Soy Supplements, Herbal Remedies May Reduce Hot Flashes

Posted 28 June 2016

(Reuters Health) – Soy isoflavones in foods or supplements, and some herbal remedies may help reduce menopause symptoms like hot flashes and vaginal dryness, according to a review of 62 studies.

But not all complementary therapies have an effect.

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USA Endocrine Society hits compounded hormones and saliva testing

Posted 21 June 2016

The Endocrine Society has updated its statement on compounded “bioidentical hormones” and is urging clinicians not to prescribe them.

[Santoro N and others. Compounded bioidentical hormones in endocrinology practice: An Endocrine Society scientific statement. Journal of Endocrinology and Metabolism 101:1318-1343, 2016]

The document states:

“Much of the advertising associated with these custom-compounded preparations implies that naturally occurring hormones are superior to synthetic hormones and compounded formulations are better than FDA-approved formulations. In some instances, the purveyors . . . claim to produce combinations of hormones that mimic the circulating hormonal milieu of young adulthood and therefore prevent various ravages of aging. In the most extreme cases, advertisers imply that compounded natural hormones are risk-free when compared with conventional menopausal hormone therapy that uses bioidentical and/or synthetic hormones. . . . However, very few (if any) of these claims are supported by research, and in fact, Read the rest

Medicines Control Council (MCC): guidelines on complementary medicines

Posted 13 June 2016

A number of updated guidelines for complementary medicines have been published on the MCC web site:

7.01 Complementary Medicines – Discipline Specific Safety and Efficacy V3 13-Jun-2016  –

7.03 Complementary Medicines – Use of the ZA-CTD format in the Preparation of a Registration Application V3 13-Jun-2016  –

7.04 Complementary Medicines – Health supplements Safety and Efficacy V2 13-Jun-2016 –

7.05 Complementary Medicines – Registration Application ZA-CTD – Quality V1 13-Jun-2016 –

The definition of a complementary medicine, to include the category ‘Health Supplements’ as suggested in a previous draft,  is expected to be finalised soon. CAMs will in future be divided into discipline-specific CAMs (linked to the AHPCSA-regulated disciplines) and ‘Health Supplements’. Guidelines on safety and efficacy will be then separated for the two types of CAMs, but the quality guideline and ZA-CTD guidelines are common to both types.

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Posted 13 June 2016

Ibogaine is a naturally occurring psychoactive substance found in plants in the Apocynaceae family such as Tabernanthe iboga, Voacanga africana and Tabernaemontana undulata. It is a psychedelic with dissociative properties. [Wikipedia]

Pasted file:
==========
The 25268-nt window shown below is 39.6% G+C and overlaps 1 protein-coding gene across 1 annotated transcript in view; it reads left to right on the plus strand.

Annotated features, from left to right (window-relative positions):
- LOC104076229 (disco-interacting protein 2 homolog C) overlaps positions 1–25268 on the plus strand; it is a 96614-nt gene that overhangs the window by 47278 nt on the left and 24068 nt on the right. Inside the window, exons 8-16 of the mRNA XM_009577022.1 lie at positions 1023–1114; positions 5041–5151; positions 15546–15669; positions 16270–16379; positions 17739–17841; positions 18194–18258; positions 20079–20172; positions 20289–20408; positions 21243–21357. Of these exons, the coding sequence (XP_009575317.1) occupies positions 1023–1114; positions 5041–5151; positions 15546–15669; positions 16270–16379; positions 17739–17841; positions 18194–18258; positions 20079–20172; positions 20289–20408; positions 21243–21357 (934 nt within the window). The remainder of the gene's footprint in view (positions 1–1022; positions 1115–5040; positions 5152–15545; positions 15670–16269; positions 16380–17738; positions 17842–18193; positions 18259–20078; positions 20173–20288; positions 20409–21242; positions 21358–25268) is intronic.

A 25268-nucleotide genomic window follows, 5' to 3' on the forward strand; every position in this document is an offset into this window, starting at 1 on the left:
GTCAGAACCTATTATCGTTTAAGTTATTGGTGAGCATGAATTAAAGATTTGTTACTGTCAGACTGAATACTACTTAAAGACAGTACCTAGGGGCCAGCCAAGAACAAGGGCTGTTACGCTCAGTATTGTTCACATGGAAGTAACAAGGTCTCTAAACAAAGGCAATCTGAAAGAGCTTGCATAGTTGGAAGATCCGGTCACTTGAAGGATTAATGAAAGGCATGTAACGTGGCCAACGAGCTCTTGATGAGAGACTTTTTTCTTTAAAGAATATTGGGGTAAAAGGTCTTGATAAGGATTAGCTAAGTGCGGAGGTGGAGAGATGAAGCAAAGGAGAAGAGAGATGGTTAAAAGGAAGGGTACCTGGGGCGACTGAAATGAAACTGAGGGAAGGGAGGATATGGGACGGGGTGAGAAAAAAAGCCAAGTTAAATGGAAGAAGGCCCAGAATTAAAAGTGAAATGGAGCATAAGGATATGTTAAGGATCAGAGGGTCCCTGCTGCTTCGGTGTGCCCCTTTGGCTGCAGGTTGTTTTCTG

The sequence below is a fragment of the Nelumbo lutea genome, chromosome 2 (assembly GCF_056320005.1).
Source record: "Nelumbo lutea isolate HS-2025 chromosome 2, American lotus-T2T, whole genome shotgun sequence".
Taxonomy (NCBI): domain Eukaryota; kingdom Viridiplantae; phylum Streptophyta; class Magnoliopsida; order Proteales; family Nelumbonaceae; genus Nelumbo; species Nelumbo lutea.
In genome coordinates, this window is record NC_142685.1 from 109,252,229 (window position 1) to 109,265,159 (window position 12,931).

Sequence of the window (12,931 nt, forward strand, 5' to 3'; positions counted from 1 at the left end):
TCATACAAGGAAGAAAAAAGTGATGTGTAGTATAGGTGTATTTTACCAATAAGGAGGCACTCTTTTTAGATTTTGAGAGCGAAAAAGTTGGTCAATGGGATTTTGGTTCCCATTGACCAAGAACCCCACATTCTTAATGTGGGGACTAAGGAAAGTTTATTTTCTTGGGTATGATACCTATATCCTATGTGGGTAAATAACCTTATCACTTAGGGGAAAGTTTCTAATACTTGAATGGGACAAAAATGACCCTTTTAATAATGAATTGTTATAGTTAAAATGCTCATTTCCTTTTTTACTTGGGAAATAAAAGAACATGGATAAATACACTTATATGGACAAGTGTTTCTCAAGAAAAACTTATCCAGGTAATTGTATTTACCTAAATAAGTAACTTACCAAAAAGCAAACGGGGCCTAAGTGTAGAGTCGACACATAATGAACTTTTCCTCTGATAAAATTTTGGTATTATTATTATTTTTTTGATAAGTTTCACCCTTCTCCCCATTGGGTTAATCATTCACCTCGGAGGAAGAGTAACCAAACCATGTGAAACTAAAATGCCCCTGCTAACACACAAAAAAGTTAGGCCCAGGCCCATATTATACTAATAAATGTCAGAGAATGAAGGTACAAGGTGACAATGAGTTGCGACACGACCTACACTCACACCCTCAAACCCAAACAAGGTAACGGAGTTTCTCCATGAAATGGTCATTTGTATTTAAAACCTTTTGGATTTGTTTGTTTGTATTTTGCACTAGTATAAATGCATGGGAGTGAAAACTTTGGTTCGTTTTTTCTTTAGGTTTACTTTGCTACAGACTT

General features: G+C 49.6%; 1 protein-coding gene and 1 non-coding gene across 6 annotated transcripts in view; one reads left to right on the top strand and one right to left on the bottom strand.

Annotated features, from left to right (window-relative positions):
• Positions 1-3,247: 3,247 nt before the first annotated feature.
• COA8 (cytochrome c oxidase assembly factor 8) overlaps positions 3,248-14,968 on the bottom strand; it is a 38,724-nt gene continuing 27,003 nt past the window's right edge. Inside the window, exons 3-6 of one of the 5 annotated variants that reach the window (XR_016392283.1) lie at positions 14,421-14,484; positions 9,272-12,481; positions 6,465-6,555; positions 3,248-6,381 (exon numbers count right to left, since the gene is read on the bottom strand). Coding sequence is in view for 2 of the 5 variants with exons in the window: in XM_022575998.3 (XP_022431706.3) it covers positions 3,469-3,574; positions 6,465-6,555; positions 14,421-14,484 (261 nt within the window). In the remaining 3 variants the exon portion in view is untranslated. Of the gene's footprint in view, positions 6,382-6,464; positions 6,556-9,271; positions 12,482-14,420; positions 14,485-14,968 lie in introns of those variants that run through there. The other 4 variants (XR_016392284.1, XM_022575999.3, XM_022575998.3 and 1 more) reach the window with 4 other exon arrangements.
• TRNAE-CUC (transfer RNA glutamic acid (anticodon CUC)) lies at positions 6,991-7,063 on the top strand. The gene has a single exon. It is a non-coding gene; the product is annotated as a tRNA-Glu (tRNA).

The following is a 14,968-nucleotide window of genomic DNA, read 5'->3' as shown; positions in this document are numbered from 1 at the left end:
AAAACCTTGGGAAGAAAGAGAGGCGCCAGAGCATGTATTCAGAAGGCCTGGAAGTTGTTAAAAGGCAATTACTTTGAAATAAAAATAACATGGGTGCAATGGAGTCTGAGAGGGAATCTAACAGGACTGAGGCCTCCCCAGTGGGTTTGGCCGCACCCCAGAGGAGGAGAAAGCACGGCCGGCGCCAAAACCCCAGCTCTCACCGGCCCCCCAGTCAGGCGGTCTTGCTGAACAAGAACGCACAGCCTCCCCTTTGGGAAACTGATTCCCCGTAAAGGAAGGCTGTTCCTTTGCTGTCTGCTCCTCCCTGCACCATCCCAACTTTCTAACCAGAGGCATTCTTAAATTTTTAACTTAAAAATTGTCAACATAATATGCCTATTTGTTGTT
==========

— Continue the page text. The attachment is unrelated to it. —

Ibogaine has been offered as treatment for those suffering from drug or alcohol addiction by at least 3 South African centres:

A recent updates to the Schedules (Government Notice No. 620 in Government Gazette No. 40041, 3 June 2016; added ibogaine in Schedule 6. The MCC has also issued a specific call-up notice for this substance (Government Notice No. 502, Government Gazette No. 39970, 4 May 2016).

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Federal Trade Comission jolts “brain training” marketers

Posted 6 June 2016

During the past two years, three marketers of questionable “brain training” programs have settled USA Federal Trade Commission (FTC) charges by agreeing to discontinue various claims.

  • The developers and marketers of LearningRx “brain training” agreed to stop claiming that their programs were clinically proven to permanently improve serious health conditions like ADHD, autism, dementia, Alzheimer’s disease, strokes, and concussions and that the training substantially improved school grades, college admission test scores, career earnings, and job and athletic performance. They also claimed that their program was 10 times more cost-effective than tutoring.
    [Marketers of one-on-one ‘brain training’ programs settle FTC charges that claims about ability to treat severe cognitive impairments are unsupported. FTC press release, May 18, 2016]
  • Earlier this year, marketers of the Lumosity program settled charges that they deceived consumers with unfounded claims that their games can help users perform better at work
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ASA launches appeal against Herbex High Court ruling

Posted 03 June 2016

As previously posted here, Herbex took the ASA to the High Court arguing that the ASA has no jurisdiction over the claims Herbex made for their products.

Acting Judge D T v R Du Plessis  ruled in Herbex’s favour. This should be contrasted with the ruling made by the highly respected former Constitutional Court Judge, Kate O’Regan, who considered the very same argument in a Final Appeal Committee (FAC) ruling. Herbex argued, among other, that although they are members of the HPA, and although the HPA are members of the ASA, that Herbex are not members of the ASA – and therefore that the ASA has no jurisdiction over their false claims.

Lawyers for the HPA joined those of Herbex in the latter’s appeal. Usually the FAC comprises 3 additional members, but because of the gravity of the appeal, this was increased to 5, and … Read the rest